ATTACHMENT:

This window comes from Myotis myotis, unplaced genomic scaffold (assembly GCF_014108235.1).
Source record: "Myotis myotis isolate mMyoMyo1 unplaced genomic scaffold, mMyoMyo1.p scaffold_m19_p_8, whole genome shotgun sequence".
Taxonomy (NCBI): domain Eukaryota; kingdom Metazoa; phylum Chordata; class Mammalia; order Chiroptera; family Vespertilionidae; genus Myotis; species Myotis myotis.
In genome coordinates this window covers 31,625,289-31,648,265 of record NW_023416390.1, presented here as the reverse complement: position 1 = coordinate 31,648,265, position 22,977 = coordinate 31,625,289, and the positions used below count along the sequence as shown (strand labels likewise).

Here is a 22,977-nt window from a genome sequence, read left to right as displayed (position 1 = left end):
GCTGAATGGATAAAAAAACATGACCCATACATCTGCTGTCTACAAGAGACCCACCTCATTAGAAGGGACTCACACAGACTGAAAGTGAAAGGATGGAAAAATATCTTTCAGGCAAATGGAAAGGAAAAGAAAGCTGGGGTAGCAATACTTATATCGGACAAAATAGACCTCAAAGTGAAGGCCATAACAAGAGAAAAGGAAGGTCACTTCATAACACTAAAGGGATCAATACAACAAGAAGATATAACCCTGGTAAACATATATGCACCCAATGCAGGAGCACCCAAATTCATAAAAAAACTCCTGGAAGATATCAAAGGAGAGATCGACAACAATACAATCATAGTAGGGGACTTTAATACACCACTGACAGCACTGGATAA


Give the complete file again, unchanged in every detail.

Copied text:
This window comes from Myotis myotis, unplaced genomic scaffold (assembly GCF_014108235.1).
Source record: "Myotis myotis isolate mMyoMyo1 unplaced genomic scaffold, mMyoMyo1.p scaffold_m19_p_8, whole genome shotgun sequence".
Taxonomy (NCBI): domain Eukaryota; kingdom Metazoa; phylum Chordata; class Mammalia; order Chiroptera; family Vespertilionidae; genus Myotis; species Myotis myotis.
In genome coordinates this window covers 31,625,289-31,648,265 of record NW_023416390.1, presented here as the reverse complement: position 1 = coordinate 31,648,265, position 22,977 = coordinate 31,625,289, and the positions used below count along the sequence as shown (strand labels likewise).

Here is a 22,977-nt window from a genome sequence, read left to right as displayed (position 1 = left end):
GCTGAATGGATAAAAAAACATGACCCATACATCTGCTGTCTACAAGAGACCCACCTCATTAGAAGGGACTCACACAGACTGAAAGTGAAAGGATGGAAAAATATCTTTCAGGCAAATGGAAAGGAAAAGAAAGCTGGGGTAGCAATACTTATATCGGACAAAATAGACCTCAAAGTGAAGGCCATAACAAGAGAAAAGGAAGGTCACTTCATAACACTAAAGGGATCAATACAACAAGAAGATATAACCCTGGTAAACATATATGCACCCAATGCAGGAGCACCCAAATTCATAAAAAAACTCCTGGAAGATATCAAAGGAGAGATCGACAACAATACAATCATAGTAGGGGACTTTAATACACCACTGACAGCACTGGATAA